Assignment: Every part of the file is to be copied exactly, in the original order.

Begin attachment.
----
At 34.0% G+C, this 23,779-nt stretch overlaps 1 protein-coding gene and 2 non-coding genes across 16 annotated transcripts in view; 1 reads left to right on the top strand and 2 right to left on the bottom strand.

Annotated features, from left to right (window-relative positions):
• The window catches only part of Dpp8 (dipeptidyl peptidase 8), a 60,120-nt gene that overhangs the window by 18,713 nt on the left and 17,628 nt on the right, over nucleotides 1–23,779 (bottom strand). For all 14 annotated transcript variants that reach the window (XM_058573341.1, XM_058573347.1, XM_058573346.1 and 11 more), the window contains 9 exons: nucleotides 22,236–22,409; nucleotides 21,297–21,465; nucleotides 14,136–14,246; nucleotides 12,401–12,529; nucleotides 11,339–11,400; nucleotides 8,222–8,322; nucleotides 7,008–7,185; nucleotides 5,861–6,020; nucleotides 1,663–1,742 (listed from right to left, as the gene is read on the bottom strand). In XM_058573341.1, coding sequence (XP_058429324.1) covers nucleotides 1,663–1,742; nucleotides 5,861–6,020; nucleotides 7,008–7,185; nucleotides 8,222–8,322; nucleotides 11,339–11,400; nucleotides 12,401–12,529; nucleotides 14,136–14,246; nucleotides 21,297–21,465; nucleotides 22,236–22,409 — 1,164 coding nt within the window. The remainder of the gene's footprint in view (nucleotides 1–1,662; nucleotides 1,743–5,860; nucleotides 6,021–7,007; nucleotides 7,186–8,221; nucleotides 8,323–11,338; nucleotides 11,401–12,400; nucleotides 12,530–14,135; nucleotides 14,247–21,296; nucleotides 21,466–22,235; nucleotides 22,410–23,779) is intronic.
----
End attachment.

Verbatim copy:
At 34.0% G+C, this 23,779-nt stretch overlaps 1 protein-coding gene and 2 non-coding genes across 16 annotated transcripts in view; 1 reads left to right on the top strand and 2 right to left on the bottom strand.

Annotated features, from left to right (window-relative positions):
• The window catches only part of Dpp8 (dipeptidyl peptidase 8), a 60,120-nt gene that overhangs the window by 18,713 nt on the left and 17,628 nt on the right, over nucleotides 1–23,779 (bottom strand). For all 14 annotated transcript variants that reach the window (XM_058573341.1, XM_058573347.1, XM_058573346.1 and 11 more), the window contains 9 exons: nucleotides 22,236–22,409; nucleotides 21,297–21,465; nucleotides 14,136–14,246; nucleotides 12,401–12,529; nucleotides 11,339–11,400; nucleotides 8,222–8,322; nucleotides 7,008–7,185; nucleotides 5,861–6,020; nucleotides 1,663–1,742 (listed from right to left, as the gene is read on the bottom strand). In XM_058573341.1, coding sequence (XP_058429324.1) covers nucleotides 1,663–1,742; nucleotides 5,861–6,020; nucleotides 7,008–7,185; nucleotides 8,222–8,322; nucleotides 11,339–11,400; nucleotides 12,401–12,529; nucleotides 14,136–14,246; nucleotides 21,297–21,465; nucleotides 22,236–22,409 — 1,164 coding nt within the window. The remainder of the gene's footprint in view (nucleotides 1–1,662; nucleotides 1,743–5,860; nucleotides 6,021–7,007; nucleotides 7,186–8,221; nucleotides 8,323–11,338; nucleotides 11,401–12,400; nucleotides 12,530–14,135; nucleotides 14,247–21,296; nucleotides 21,466–22,235; nucleotides 22,410–23,779) is intronic.